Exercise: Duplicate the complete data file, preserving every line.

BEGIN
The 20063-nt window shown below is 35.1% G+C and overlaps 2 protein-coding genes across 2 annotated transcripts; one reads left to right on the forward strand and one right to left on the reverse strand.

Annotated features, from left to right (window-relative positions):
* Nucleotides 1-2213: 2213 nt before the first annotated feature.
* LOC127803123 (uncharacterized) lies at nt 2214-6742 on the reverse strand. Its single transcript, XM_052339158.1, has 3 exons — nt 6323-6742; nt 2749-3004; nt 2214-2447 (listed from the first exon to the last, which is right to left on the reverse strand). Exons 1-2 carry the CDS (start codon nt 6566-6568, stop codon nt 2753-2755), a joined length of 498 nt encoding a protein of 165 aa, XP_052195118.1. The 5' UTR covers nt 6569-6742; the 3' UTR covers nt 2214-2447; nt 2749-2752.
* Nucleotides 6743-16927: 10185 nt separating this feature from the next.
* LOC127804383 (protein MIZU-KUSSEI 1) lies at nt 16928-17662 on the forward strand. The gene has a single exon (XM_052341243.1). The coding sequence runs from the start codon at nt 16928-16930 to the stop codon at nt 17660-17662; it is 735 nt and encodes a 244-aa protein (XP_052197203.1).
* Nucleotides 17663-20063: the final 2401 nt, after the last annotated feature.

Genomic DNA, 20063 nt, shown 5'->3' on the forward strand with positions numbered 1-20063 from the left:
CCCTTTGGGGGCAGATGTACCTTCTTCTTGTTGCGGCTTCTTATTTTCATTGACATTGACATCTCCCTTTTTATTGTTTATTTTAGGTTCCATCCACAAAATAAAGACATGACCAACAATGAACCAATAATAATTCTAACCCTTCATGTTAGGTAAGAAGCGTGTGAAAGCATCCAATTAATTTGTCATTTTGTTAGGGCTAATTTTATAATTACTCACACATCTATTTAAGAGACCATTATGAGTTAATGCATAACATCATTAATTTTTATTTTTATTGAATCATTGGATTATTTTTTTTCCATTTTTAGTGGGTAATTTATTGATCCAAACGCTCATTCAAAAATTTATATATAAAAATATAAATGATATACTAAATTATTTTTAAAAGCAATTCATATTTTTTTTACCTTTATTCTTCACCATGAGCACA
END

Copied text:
The 20063-nt window shown below is 35.1% G+C and overlaps 2 protein-coding genes across 2 annotated transcripts; one reads left to right on the forward strand and one right to left on the reverse strand.

Annotated features, from left to right (window-relative positions):
* Nucleotides 1-2213: 2213 nt before the first annotated feature.
* LOC127803123 (uncharacterized) lies at nt 2214-6742 on the reverse strand. Its single transcript, XM_052339158.1, has 3 exons — nt 6323-6742; nt 2749-3004; nt 2214-2447 (listed from the first exon to the last, which is right to left on the reverse strand). Exons 1-2 carry the CDS (start codon nt 6566-6568, stop codon nt 2753-2755), a joined length of 498 nt encoding a protein of 165 aa, XP_052195118.1. The 5' UTR covers nt 6569-6742; the 3' UTR covers nt 2214-2447; nt 2749-2752.
* Nucleotides 6743-16927: 10185 nt separating this feature from the next.
* LOC127804383 (protein MIZU-KUSSEI 1) lies at nt 16928-17662 on the forward strand. The gene has a single exon (XM_052341243.1). The coding sequence runs from the start codon at nt 16928-16930 to the stop codon at nt 17660-17662; it is 735 nt and encodes a 244-aa protein (XP_052197203.1).
* Nucleotides 17663-20063: the final 2401 nt, after the last annotated feature.

Genomic DNA, 20063 nt, shown 5'->3' on the forward strand with positions numbered 1-20063 from the left:
CCCTTTGGGGGCAGATGTACCTTCTTCTTGTTGCGGCTTCTTATTTTCATTGACATTGACATCTCCCTTTTTATTGTTTATTTTAGGTTCCATCCACAAAATAAAGACATGACCAACAATGAACCAATAATAATTCTAACCCTTCATGTTAGGTAAGAAGCGTGTGAAAGCATCCAATTAATTTGTCATTTTGTTAGGGCTAATTTTATAATTACTCACACATCTATTTAAGAGACCATTATGAGTTAATGCATAACATCATTAATTTTTATTTTTATTGAATCATTGGATTATTTTTTTTCCATTTTTAGTGGGTAATTTATTGATCCAAACGCTCATTCAAAAATTTATATATAAAAATATAAATGATATACTAAATTATTTTTAAAAGCAATTCATATTTTTTTTACCTTTATTCTTCACCATGAGCACA